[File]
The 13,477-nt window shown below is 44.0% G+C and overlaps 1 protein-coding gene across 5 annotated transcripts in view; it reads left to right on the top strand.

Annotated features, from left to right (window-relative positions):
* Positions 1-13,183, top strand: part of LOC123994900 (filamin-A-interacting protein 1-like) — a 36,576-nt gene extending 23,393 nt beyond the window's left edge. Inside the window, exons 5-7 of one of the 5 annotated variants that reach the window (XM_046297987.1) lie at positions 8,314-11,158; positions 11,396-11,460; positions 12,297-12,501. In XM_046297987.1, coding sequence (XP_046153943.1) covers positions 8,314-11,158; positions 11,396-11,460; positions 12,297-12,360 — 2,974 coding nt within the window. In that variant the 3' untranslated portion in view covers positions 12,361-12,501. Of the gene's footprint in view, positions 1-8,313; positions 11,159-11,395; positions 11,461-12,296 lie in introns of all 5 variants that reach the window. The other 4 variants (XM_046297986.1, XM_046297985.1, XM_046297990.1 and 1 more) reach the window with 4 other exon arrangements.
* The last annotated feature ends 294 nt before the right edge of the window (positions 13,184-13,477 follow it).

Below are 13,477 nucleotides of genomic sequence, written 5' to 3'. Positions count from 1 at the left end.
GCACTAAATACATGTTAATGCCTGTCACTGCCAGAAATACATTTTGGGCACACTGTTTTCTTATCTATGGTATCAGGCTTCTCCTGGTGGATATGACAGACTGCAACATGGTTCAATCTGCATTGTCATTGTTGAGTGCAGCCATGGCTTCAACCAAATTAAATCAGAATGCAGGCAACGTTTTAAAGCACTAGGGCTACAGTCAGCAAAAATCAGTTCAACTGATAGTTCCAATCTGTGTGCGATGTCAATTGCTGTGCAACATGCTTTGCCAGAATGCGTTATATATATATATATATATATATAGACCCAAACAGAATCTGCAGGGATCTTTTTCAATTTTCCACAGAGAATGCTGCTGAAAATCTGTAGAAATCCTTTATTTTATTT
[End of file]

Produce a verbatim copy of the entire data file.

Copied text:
The 13,477-nt window shown below is 44.0% G+C and overlaps 1 protein-coding gene across 5 annotated transcripts in view; it reads left to right on the top strand.

Annotated features, from left to right (window-relative positions):
* Positions 1-13,183, top strand: part of LOC123994900 (filamin-A-interacting protein 1-like) — a 36,576-nt gene extending 23,393 nt beyond the window's left edge. Inside the window, exons 5-7 of one of the 5 annotated variants that reach the window (XM_046297987.1) lie at positions 8,314-11,158; positions 11,396-11,460; positions 12,297-12,501. In XM_046297987.1, coding sequence (XP_046153943.1) covers positions 8,314-11,158; positions 11,396-11,460; positions 12,297-12,360 — 2,974 coding nt within the window. In that variant the 3' untranslated portion in view covers positions 12,361-12,501. Of the gene's footprint in view, positions 1-8,313; positions 11,159-11,395; positions 11,461-12,296 lie in introns of all 5 variants that reach the window. The other 4 variants (XM_046297986.1, XM_046297985.1, XM_046297990.1 and 1 more) reach the window with 4 other exon arrangements.
* The last annotated feature ends 294 nt before the right edge of the window (positions 13,184-13,477 follow it).

Below are 13,477 nucleotides of genomic sequence, written 5' to 3'. Positions count from 1 at the left end.
GCACTAAATACATGTTAATGCCTGTCACTGCCAGAAATACATTTTGGGCACACTGTTTTCTTATCTATGGTATCAGGCTTCTCCTGGTGGATATGACAGACTGCAACATGGTTCAATCTGCATTGTCATTGTTGAGTGCAGCCATGGCTTCAACCAAATTAAATCAGAATGCAGGCAACGTTTTAAAGCACTAGGGCTACAGTCAGCAAAAATCAGTTCAACTGATAGTTCCAATCTGTGTGCGATGTCAATTGCTGTGCAACATGCTTTGCCAGAATGCGTTATATATATATATATATATATATAGACCCAAACAGAATCTGCAGGGATCTTTTTCAATTTTCCACAGAGAATGCTGCTGAAAATCTGTAGAAATCCTTTATTTTATTT